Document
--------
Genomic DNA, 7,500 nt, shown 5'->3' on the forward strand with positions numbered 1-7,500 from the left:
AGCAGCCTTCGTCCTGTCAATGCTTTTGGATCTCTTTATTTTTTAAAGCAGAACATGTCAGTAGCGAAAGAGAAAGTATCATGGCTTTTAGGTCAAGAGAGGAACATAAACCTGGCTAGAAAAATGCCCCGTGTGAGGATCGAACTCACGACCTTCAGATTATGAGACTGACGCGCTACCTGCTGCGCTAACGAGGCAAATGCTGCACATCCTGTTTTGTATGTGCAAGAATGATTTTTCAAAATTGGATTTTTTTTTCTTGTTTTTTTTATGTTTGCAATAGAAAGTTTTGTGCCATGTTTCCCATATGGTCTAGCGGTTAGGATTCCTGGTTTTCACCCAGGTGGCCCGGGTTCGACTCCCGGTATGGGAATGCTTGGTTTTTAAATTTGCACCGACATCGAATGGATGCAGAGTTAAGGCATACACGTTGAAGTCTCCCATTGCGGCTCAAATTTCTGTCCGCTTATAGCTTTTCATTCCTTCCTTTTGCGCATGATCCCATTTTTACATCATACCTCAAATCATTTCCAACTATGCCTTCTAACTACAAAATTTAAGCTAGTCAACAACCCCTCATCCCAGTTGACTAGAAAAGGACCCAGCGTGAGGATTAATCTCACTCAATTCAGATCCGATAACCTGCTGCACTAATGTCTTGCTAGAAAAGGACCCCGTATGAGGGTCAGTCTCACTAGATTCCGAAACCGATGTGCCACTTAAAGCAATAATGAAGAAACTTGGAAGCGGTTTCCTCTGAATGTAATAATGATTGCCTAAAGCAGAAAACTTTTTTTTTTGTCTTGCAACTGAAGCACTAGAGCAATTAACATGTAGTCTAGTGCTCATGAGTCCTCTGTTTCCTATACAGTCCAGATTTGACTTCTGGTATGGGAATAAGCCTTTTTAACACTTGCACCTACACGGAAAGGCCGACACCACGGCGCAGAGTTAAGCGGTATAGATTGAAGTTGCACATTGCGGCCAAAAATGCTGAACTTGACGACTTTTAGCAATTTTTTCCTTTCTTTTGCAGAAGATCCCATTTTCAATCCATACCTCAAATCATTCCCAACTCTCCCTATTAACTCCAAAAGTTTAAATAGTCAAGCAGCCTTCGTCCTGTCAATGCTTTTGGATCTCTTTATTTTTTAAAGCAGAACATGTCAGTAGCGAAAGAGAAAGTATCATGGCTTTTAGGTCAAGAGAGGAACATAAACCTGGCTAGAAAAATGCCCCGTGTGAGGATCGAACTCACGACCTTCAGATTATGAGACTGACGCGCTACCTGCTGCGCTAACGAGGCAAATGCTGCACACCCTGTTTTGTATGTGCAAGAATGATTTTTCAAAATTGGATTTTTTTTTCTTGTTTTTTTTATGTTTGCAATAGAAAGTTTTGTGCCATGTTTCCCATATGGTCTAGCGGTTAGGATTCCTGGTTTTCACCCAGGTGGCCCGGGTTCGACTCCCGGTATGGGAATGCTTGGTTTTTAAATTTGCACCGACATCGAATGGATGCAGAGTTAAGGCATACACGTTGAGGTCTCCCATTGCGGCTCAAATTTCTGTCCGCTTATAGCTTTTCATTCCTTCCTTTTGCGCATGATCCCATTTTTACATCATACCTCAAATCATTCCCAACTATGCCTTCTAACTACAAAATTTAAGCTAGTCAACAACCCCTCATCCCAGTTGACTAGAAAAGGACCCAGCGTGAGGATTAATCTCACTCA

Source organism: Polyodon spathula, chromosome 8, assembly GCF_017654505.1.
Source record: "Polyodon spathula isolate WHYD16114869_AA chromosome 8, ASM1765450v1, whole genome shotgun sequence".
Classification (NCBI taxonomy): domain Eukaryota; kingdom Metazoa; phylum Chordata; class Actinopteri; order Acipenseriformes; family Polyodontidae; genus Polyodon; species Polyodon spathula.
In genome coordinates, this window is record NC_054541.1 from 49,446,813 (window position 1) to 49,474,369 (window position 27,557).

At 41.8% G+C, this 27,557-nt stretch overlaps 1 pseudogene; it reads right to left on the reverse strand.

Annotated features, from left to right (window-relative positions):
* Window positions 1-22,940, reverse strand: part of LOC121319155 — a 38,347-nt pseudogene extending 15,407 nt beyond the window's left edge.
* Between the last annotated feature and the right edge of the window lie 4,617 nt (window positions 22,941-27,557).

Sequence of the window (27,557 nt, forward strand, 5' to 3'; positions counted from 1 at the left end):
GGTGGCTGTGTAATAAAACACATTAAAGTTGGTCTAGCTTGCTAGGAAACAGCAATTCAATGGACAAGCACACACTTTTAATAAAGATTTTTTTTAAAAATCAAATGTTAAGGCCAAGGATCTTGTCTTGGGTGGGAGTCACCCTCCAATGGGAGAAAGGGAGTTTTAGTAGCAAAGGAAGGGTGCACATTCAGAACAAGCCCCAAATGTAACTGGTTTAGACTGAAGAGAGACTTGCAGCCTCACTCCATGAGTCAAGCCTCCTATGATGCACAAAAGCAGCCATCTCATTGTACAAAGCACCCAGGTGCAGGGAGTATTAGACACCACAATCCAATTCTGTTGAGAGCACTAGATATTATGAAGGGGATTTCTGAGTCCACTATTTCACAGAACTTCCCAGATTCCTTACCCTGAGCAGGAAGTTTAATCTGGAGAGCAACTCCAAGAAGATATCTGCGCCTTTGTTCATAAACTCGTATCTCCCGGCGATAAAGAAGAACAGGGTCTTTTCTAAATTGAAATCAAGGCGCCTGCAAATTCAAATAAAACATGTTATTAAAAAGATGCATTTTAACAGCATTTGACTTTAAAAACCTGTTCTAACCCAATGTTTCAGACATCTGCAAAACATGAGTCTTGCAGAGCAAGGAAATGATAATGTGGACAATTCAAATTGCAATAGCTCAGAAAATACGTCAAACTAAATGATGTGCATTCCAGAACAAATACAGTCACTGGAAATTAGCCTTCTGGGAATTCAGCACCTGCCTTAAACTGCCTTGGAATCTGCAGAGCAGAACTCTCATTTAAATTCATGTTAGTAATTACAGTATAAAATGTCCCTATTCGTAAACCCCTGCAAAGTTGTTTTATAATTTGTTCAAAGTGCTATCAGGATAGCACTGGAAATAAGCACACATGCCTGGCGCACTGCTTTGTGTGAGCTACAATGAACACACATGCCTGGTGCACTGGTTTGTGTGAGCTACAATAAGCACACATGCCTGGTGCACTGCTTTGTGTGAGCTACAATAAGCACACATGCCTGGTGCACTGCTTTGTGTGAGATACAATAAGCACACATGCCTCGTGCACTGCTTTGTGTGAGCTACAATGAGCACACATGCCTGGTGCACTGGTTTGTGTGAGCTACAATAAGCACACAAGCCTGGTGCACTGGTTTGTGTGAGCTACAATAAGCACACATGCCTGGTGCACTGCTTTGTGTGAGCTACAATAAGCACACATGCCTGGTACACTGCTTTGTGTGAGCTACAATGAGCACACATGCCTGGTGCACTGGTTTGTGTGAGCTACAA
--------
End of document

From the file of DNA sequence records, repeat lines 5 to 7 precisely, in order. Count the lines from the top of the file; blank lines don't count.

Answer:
Classification (NCBI taxonomy): domain Eukaryota; kingdom Metazoa; phylum Chordata; class Actinopteri; order Acipenseriformes; family Polyodontidae; genus Polyodon; species Polyodon spathula.
In genome coordinates, this window is record NC_054541.1 from 49,446,813 (window position 1) to 49,474,369 (window position 27,557).

At 41.8% G+C, this 27,557-nt stretch overlaps 1 pseudogene; it reads right to left on the reverse strand.